4 Ways to Increase Your Shop's Accessibility
As a business owner, it’s important to make sure your shop is accessible to customers with disabilities. There are a few things you can do to ensure this:
– Make sure there is an accessible entrance to your shop. This may include a ramp or wide doorways.
– Ensure that there is plenty of space inside for customers in wheelchairs or with other mobility impairments.
– Provide clear signage throughout the shop so that customers can easily find what they’re looking for.
– Train your staff on how to best assist customers with disabilities.
In this blog post, we are going to look at these four ways to increase your shop’s accessibility.
1. Make sure there is an accessible entrance to your shop. This may include a ramp or wide doorways.
When choosing a commercial door, it’s important to make sure that it is accessible for everyone. There are a few considerations when you are thinking about accessibility for commercial doors:
It should be easy to open and use, regardless of your physical abilities.
Things like the angle of the door, what kind of handle you choose, and whether you have any automatic door capabilities are all things to think about as you choose a new shop door.
It should be wide enough for people to enter and exit the building, including with wheelchairs.
This can be challenging, particularly in conservation areas. Thinking about the width of your door includes the porch area, angle, and whether the threshold of the door has any steps or trip hazards that could be an issue when wheeling through it. This should be a consideration for both entering and exiting the property.
It should avoid awkward changes in ground level to avoid customers and employees tripping, and to make it easy for wheelchair users to access.
Ground level changes can be dangerous for customers and employees, as they could easily trip over any changes in level. You should make sure that the new door is at the same level as the existing door, or that you level the entryway if your old door has any issues.
You may also need to provide a suitable ramp, especially if there are any steps or changes that would make accessibility difficult or impossible.
2. Ensure that there is plenty of space inside for customers in wheelchairs or with other mobility impairments.
One way to make sure your shop is accessible for customers in wheelchairs is to ensure that there is plenty of space inside. This may mean having wide aisles and clear signage throughout the shop.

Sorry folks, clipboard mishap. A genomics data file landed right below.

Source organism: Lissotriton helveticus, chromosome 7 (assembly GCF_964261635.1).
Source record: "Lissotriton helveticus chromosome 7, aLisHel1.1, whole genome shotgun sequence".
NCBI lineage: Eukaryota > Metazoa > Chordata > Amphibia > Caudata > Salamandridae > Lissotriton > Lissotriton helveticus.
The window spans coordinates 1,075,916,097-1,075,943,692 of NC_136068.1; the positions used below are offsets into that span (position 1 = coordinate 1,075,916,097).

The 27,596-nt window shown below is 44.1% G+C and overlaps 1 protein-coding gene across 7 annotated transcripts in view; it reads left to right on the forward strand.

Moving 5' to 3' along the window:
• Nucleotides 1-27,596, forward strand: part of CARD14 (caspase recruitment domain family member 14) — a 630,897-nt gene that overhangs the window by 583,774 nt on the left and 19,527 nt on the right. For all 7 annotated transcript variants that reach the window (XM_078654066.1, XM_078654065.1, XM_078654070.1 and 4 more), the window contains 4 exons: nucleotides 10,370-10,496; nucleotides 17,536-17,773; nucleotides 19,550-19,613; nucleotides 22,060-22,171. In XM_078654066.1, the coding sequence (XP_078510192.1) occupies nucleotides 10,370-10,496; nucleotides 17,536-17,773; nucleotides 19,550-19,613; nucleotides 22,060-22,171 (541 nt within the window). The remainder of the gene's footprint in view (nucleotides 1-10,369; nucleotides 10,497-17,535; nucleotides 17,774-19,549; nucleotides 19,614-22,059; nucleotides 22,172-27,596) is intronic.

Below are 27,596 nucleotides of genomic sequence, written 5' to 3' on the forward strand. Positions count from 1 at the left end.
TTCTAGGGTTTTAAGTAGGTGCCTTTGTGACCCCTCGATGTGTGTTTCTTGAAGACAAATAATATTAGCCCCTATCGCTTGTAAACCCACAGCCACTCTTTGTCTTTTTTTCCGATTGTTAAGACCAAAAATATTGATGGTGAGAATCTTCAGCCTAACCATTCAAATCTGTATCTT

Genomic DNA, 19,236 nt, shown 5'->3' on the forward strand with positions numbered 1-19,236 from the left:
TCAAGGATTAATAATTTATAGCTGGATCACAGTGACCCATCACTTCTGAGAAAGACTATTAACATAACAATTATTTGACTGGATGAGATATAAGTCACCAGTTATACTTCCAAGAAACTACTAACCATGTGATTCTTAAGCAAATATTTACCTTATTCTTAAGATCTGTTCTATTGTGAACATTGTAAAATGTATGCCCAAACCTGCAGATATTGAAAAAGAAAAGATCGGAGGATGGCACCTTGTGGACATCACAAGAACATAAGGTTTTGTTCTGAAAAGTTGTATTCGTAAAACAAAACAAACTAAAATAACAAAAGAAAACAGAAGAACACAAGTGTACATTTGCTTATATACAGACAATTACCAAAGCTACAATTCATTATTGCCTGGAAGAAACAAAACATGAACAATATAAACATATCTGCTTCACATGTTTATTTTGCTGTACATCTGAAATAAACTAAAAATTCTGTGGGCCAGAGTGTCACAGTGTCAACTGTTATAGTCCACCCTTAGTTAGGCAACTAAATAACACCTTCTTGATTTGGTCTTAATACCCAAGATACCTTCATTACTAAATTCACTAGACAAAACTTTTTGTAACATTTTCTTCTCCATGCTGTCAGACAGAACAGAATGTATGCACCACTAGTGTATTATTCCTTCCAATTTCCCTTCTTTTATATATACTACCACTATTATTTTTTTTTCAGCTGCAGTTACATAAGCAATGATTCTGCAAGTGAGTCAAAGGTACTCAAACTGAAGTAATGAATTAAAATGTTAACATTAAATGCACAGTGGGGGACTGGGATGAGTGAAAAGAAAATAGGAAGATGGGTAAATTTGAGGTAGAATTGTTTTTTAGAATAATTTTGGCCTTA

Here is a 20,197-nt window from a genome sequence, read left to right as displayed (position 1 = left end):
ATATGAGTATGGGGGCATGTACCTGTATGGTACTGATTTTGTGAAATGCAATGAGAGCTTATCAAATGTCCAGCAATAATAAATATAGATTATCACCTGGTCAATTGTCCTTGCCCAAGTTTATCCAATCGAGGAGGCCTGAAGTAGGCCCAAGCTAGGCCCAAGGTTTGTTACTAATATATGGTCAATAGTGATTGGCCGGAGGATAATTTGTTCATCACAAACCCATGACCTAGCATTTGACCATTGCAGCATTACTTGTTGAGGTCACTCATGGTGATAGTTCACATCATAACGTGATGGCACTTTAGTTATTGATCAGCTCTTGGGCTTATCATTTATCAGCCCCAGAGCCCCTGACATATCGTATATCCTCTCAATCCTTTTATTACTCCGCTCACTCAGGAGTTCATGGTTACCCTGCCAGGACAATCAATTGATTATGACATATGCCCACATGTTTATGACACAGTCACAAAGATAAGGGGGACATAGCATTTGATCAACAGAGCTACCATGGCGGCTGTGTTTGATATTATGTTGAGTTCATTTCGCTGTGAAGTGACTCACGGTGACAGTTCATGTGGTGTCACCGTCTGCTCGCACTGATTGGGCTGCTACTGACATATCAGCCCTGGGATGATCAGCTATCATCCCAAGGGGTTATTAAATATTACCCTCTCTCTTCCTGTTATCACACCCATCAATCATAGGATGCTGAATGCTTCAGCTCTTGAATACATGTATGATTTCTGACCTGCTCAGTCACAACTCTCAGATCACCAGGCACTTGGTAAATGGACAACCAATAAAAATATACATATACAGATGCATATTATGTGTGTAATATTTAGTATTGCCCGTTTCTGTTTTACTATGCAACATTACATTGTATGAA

Make sure your shop is easy to navigate, with a clear layout and plenty of space; Make sure your shop has wide aisles and plenty of space to move around.
When considering wheelchair width, you should make sure there is enough space in your shop for manual and electric wheelchairs, as well as scooters and mobility aids that may not fit within the definition of a wheelchair.
Aisles and walkways should be clear of any obstacles or hazards, and any temporary displays should be checked for accessibility during seasonal promotions.
You should also be mindful of where you place shelves and racks so that they are accessible to people in wheelchairs, displaying products at different levels so that people at various heights can reach them.
3. Provide clear signage throughout the shop so that customers can easily find what they’re looking for.
Another accessibility consideration for shops is to ensure that signage is clear and easy to read so that customers can easily find what they are looking for without having to ask for assistance.
Some of the ways you can make your shop’s signage more accessible include:
- Using high contrast colours so that letters are clear against the background.
- Using large font sizes in sans serif typefaces so they are clear to read.
- Using Braille and raised letters to create tactile signs.
- Avoiding busy patterns and cluttered designs.
- Installing them at heights and angles that can be seen by people at different heights.
4. Train your staff on how to best assist customers with disabilities.
Another way to ensure your shop is accessible to customers with disabilities is to train your staff on how to best assist them. This includes things like knowing how to properly use a wheelchair ramp or how to provide assistance without being intrusive.
Offer customer assistance if needed, and be patient with those who are taking their time to browse.
By taking these steps, you can make sure that everyone can enjoy shopping at your store. It may be worth looking for local council grants and government schemes that help business owners pay for disability access improvements, such as wheelchair ramps or disabled parking spaces.
If you need to make any improvements to your shop front, including making sure your commercial doors are accessible and your entryway meets the legal requirements for accessibility, get in touch with our team today for a free consultation.
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